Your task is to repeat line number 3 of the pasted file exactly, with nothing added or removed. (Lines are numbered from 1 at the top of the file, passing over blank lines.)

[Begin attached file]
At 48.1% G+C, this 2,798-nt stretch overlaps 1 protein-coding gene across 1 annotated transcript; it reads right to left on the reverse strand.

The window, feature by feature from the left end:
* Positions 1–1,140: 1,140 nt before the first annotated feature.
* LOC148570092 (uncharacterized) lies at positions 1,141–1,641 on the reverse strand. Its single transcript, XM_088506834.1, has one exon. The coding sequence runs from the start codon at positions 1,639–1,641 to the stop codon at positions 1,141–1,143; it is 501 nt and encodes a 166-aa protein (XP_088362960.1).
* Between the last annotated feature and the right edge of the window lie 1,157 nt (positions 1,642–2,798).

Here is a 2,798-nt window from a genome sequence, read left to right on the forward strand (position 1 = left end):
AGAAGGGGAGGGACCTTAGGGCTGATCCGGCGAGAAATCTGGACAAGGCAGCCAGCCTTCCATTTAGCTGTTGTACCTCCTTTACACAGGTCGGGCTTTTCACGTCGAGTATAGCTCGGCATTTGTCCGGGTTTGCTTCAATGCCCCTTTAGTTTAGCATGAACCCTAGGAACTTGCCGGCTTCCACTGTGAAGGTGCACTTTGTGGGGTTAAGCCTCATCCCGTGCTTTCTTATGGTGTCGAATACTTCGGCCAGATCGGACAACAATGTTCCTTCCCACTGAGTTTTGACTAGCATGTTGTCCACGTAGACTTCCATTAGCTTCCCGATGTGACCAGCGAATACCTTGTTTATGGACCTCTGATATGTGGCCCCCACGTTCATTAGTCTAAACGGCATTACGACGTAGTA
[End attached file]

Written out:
* Positions 1–1,140: 1,140 nt before the first annotated feature.